Transgender marriage legal under Islamic law, Pakistani clerics declare
A fatwa issued by a group of clerics in Lahore has declared marriage between transgender individuals, as well as trans and cis individuals, legal.
"It is permissible for a transgender person with male indications on his body to marry a transgender person with female indications on her body," said the document obtained by Reuters.
"Also, normal men and women can also marry such transgender people as have clear indications on their body."
But the declaration also said those with "visible signs of both genders" may not marry.
It's unclear what "indications" alludes to, and the use of the term "normal" to describe cis people can be viewed as insensitive, but it's a progressive step taken by the Tanzeem Ittehad-i-Ummat Pakistan, a clerical body in eastern Pakistan.
The fatwa is not legally binding, but is likely to influence people's opinions. The clerics also recommended that harassment of transgender people should be considered a crime under Islamic law. Pakistan's transgender community had been granted equal rights in 2012 by the Supreme Court, mainly focusing on inheritance and assets. The right to vote had been granted a year earlier. Marriage law has always been more troublesome in Pakistan, though, with homosexual couples unable to marry.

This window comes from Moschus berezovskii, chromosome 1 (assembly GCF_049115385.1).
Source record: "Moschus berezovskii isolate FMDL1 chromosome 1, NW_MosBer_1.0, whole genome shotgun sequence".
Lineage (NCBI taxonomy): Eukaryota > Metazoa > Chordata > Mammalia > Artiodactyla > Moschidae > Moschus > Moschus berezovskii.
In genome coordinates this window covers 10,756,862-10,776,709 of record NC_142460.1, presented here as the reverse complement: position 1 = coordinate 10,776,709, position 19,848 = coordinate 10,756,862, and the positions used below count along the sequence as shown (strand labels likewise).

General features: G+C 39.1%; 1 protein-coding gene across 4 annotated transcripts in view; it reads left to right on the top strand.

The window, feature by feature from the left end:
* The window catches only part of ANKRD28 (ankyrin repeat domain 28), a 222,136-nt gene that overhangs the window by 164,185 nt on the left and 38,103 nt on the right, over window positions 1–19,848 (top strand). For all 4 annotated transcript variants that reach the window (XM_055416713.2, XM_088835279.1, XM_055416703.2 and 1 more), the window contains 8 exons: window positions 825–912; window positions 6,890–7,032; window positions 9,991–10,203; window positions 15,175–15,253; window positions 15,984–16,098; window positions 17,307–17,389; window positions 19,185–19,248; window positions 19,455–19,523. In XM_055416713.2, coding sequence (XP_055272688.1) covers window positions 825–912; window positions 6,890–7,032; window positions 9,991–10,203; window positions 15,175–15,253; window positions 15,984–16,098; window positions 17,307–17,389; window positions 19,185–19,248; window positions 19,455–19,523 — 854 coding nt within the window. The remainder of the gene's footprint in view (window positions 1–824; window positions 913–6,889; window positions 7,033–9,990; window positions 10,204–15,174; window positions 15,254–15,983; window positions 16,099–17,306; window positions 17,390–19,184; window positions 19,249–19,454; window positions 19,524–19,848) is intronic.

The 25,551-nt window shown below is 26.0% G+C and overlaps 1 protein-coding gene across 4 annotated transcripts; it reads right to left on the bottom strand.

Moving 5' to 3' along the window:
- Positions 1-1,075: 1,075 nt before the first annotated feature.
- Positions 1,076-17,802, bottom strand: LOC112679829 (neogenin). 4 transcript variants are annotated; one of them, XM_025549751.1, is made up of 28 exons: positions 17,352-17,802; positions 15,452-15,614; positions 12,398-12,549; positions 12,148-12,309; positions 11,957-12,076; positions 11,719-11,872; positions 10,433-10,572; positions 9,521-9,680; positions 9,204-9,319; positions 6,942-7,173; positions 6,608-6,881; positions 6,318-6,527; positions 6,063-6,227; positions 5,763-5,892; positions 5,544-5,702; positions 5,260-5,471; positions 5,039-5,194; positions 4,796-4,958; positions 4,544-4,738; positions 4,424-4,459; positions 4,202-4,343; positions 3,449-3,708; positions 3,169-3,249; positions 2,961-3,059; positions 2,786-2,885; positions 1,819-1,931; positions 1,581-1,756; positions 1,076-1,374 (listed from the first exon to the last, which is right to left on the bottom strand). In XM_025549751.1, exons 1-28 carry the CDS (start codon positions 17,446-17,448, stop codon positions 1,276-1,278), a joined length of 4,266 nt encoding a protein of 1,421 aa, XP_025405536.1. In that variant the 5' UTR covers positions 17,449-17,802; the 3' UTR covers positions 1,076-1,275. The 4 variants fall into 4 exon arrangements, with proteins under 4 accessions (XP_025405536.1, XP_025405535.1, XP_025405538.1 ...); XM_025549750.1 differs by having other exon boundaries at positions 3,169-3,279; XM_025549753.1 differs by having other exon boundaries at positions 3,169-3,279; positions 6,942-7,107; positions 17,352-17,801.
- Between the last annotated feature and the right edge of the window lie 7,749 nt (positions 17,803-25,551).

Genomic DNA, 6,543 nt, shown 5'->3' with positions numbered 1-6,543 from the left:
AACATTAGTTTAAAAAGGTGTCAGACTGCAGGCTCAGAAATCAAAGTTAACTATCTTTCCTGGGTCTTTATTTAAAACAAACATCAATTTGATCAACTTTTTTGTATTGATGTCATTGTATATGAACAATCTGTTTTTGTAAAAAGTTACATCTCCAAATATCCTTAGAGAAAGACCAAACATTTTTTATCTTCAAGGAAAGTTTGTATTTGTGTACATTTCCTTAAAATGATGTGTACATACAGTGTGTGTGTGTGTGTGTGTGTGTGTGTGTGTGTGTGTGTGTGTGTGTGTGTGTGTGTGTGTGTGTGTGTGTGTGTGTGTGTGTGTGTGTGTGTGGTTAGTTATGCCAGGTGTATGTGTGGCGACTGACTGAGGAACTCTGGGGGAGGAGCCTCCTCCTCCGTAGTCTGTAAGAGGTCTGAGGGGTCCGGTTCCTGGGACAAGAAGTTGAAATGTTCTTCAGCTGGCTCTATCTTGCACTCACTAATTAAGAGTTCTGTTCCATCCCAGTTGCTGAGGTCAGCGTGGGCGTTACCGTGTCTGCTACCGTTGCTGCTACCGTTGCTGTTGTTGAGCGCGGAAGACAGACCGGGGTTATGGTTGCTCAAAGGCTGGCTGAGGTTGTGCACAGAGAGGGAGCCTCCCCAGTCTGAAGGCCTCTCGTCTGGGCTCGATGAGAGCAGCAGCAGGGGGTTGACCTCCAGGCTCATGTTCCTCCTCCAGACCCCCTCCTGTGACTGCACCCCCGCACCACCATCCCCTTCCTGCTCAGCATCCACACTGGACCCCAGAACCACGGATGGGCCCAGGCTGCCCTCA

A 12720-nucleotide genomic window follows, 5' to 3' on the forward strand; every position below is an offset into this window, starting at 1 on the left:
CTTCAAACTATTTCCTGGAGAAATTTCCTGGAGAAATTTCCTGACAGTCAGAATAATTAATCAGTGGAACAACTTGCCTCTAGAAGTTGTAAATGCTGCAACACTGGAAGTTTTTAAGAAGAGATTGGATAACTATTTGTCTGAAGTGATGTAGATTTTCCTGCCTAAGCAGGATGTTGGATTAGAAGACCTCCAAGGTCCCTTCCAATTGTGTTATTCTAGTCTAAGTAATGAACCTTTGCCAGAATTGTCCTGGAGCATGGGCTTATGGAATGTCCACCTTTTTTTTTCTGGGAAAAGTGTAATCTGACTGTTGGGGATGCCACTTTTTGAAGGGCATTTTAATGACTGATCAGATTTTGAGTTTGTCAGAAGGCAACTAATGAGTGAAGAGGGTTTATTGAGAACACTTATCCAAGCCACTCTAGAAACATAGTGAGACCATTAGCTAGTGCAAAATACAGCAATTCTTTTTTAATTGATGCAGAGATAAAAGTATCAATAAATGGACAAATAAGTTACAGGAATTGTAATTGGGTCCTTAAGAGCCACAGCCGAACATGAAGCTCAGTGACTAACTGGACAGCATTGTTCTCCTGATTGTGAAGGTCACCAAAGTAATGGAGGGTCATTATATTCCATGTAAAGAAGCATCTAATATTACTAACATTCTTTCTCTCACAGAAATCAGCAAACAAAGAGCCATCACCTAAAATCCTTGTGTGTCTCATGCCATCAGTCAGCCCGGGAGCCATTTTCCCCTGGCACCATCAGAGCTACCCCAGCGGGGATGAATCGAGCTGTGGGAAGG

But discrimination - often violent - against trans people, is rife. A month ago a 23-year-old trans woman died after being shot and allegedly refused treatment at Pakistan's largest public sector hospital, sparking debate in the country.
In some parts of South Asia transgender people are looked upon with religious respect - as bearers of luck, sought after to perform blessings. But despite these communities dating back thousands of years, discrimination has worsened as time's gone by.
Now most trans people have to make a living by begging, dancing, or sex work.
The BBC reports that the fatwa has been welcomed, with caution, by Pakistan's transgender community - but they say attitudes still need to improve.
"By Sharia we already had the right [to marry], but unless measures are taken to remove the misconceptions about us in society, the condition of our community will not be changed," Almas Bobby told BBC Urdu.